These definitions presented therefore contribute to a narrower understanding of 'child sexual abuse'. What they have in common is the attempt to define child sexual abuse in a broad sense. Child sexual abuse takes place within the powerful relationship between the adult and the child that is constructed upon the child's familiar dependency as well as his/her lack of knowledge and immaturity. These features place the child in an inferior position in comparison to the parent. Within this position the child becomes a willingless object serving for the sexual gratification of the abuser. Child sexual abuse should also be seen from the child's perspective. His/her emotional and psychological traumas s/he has experienced during the abuse can help to understand the complexity of child sexual abuse.
In so far, the sociological approach thus focuses primarily on the powerful sexual relationship between the abuser and the sexually exploited child. However, there are still some questions unanswered: In which way does the abuser sexually exploit the child within the powerful relationship? How is child sexual abuse recognised under legal terms? Considering these aspects, one should examine how British criminal law defines child sexual abuse.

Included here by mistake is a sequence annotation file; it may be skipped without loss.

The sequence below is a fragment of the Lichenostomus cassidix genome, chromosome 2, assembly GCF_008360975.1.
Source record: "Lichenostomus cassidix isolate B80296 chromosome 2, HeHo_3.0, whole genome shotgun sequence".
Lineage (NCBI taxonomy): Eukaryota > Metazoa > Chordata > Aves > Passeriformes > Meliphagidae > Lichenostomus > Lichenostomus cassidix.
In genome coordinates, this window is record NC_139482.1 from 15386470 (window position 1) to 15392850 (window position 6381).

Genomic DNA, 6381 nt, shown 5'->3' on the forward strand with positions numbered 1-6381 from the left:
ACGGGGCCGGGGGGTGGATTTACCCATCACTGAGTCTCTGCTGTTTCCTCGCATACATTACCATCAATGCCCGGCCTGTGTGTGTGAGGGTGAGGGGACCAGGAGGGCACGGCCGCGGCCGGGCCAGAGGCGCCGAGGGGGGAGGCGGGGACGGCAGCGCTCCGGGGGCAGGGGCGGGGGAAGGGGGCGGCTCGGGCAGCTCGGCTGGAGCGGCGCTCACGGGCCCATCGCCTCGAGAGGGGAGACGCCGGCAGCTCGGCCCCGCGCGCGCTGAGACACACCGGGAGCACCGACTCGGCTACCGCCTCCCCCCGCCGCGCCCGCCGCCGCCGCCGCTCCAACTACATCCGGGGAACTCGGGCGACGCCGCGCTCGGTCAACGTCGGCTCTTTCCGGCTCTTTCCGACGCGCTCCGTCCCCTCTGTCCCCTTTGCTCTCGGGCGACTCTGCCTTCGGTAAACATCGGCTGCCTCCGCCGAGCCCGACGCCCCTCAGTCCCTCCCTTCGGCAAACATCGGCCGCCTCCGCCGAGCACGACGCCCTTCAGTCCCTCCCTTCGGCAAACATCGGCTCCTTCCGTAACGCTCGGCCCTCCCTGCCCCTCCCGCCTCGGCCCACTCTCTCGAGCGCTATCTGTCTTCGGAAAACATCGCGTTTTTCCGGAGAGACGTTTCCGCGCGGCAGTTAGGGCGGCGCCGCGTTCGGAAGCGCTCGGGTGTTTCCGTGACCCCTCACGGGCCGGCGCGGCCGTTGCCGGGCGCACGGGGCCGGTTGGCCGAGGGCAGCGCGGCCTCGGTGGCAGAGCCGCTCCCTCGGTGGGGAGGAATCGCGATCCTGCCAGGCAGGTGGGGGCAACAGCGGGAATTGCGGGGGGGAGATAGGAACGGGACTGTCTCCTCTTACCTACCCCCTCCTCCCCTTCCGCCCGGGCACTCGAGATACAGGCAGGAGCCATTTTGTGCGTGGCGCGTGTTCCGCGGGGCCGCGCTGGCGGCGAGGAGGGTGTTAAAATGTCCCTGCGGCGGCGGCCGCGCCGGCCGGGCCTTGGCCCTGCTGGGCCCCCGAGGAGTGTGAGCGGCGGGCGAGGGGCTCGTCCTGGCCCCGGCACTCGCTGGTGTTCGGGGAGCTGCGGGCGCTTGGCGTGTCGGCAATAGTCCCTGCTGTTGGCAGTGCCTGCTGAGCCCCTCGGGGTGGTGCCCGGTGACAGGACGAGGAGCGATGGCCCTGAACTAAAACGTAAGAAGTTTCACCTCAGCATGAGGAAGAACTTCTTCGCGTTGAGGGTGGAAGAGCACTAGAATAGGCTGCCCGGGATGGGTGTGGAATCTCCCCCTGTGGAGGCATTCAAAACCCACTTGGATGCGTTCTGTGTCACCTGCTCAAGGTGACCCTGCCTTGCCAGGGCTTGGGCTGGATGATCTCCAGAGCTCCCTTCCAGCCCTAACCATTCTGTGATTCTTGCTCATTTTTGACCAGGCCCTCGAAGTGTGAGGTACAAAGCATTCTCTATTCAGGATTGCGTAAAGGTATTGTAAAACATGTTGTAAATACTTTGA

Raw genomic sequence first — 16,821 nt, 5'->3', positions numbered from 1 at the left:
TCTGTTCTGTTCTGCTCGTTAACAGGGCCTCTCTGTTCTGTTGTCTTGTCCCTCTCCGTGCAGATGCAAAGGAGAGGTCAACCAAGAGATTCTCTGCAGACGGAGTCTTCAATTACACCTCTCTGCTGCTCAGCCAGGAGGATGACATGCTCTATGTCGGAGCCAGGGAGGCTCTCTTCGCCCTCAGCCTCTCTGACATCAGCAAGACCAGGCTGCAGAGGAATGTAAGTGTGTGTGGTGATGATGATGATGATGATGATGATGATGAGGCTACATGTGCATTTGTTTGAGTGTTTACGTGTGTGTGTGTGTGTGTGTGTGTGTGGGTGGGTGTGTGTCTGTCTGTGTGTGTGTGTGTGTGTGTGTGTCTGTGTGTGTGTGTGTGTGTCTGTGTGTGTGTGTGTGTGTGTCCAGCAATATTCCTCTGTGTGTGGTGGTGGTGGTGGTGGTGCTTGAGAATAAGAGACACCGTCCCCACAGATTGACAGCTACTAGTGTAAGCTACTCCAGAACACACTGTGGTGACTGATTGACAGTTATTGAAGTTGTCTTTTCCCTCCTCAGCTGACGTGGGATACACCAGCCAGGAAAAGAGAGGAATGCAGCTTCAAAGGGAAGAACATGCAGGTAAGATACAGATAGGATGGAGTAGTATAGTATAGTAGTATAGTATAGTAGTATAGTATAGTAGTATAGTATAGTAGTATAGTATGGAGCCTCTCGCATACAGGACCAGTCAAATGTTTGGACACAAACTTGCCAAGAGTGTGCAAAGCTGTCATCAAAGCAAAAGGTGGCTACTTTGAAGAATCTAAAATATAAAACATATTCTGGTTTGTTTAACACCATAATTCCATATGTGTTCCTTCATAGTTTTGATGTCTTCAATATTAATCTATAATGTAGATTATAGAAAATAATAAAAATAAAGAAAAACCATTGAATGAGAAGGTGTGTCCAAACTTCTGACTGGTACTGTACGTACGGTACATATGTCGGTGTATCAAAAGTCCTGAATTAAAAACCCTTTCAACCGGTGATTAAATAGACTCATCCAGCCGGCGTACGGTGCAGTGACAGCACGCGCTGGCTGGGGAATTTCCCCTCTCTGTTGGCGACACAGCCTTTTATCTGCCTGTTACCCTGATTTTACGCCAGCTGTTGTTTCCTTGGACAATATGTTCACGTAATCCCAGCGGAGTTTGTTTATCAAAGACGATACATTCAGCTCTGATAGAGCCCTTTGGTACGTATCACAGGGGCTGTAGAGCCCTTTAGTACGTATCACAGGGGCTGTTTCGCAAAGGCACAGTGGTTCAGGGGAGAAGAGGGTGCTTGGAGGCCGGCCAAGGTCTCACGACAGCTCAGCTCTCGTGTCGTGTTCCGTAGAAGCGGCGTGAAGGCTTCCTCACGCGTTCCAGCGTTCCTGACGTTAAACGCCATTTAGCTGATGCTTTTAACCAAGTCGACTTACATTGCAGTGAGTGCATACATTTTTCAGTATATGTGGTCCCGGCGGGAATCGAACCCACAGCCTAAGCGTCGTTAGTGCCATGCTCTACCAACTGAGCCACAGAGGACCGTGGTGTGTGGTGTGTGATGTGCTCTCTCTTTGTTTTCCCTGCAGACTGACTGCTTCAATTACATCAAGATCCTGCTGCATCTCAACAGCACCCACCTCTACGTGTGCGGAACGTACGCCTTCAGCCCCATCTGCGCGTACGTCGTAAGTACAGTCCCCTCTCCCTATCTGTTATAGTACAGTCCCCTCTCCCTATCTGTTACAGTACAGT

Towards a Legal Definition of ‚Child Sexual Abuse‘
In this section, I will try to find out how British law constructs and deals with child sexual abuse. Therefore, it is necessary to look at the repressive concept of law and to examine the legal conditions under which child sexual abuse is punishable. The first interesting point is the non-existence of a uniformly used definition of the term 'child'. Where criminal law defines a child aged below thirteen or under the age of sixteen years, the Children Act 1989 is applicable only to children under the age of eighteen.
Referring now to the area of criminal law, we ought to find out what constitutes 'child sexual abuse'. British criminal law protects children under the age of 16 years against any sexual, consensual relations by means of provisions prohibiting sexual intercourse, indecent assault or indecency with children. These sexual offences criminalise the use of violence and threat that render sexual intercourse as a sexual offence. When speaking of indecent assault, case-law has already emphasised that the performance of sexual intercourse must either be "a hostile" or a "threatening act which the child is demonstratively reluctant to accept".